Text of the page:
Department of Anthropology, University of Iowa, Evolutionary Studies Institute, University of the Witwatersrand
March 27, 2015 3:15, Grand Ballroom E/F/G
The chin, or mentum osseum, is considered a Homo sapiens autapomorphy and has long played a prominent role in the determination of systematic relationships in genus Homo. Despite extensive literature describing the anatomical traits comprising the anterior mandibular symphysis, the timing of their appearance throughout genus Homo evolution is still not fully understood, particularly given the incipient chins seen on some Neandertals (e.g., Zafarraya). This project assesses the taxonomic validity of the topographic traits comprising H. sapiens anterior mandibular morphology, testing whether five key features of the chin statistically significantly differentiate H. sapiens from two other taxa (Homo heidelbergensis and Homo neanderthalensis) in static adult comparisons. Surface scans were collected from a large sample of Homo heidelbergensis, Homo neanderthalensis, and Homo sapiens, and 3D coordinate (semi)landmark data were subjected to principal components analysis of Procrustes shape variables. Tukey's HSD test confirms that H. sapiens separate from both H. neanderthalensis and H. heidelbergensis along PC1; however, along PC2, H. sapiens and H. neanderthalensis group together, but separately from H. heidelbergensis. While warp grids for PC1 emphasize the topography of the chin itself, PC2 emphasizes the incurvatio mandibulae, highlighting differences that have been noted regarding the relative lack of topography on the H. heidelbergensis symphysis compared to both H. sapiens and some Neandertals. Given the importance of the chin in defining H. sapiens, this research, demonstrating overlap in overall anterior symphyseal shape between H. sapiens and Neandertals, raises questions about the distinctiveness of the human chin.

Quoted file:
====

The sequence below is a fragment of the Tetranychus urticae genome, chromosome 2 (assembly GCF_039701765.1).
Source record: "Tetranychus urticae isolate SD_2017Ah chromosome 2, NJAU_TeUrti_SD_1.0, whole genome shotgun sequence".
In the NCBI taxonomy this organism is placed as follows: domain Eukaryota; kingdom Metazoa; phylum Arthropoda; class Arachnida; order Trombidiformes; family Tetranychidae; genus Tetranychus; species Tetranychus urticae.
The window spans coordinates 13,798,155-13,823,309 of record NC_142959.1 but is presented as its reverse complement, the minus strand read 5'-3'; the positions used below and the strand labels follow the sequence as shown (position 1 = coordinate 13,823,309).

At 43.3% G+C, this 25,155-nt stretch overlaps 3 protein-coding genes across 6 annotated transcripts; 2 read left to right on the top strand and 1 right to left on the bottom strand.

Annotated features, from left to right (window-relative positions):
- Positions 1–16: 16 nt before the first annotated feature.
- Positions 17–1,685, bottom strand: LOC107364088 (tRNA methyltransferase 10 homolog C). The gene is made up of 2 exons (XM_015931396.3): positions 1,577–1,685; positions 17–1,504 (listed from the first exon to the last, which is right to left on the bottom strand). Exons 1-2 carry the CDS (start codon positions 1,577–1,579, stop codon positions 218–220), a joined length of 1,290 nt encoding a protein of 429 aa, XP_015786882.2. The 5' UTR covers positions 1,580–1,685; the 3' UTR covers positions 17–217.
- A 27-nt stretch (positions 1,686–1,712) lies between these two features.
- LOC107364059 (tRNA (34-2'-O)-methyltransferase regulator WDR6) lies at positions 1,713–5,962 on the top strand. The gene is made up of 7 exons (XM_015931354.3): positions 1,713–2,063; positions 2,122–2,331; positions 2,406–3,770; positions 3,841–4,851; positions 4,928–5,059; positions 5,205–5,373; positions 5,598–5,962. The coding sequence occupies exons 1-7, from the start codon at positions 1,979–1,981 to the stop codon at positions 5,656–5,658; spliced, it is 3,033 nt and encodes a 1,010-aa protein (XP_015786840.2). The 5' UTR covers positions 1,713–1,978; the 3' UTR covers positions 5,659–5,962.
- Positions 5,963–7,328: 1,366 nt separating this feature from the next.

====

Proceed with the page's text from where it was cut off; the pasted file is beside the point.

This study was supported by the following organizations at the University of Iowa: T. Anne Cleary Fellowship, Stanley Graduate Award, CAPS, CGRER, ECGPS, GSS, and the Department of Anthropology.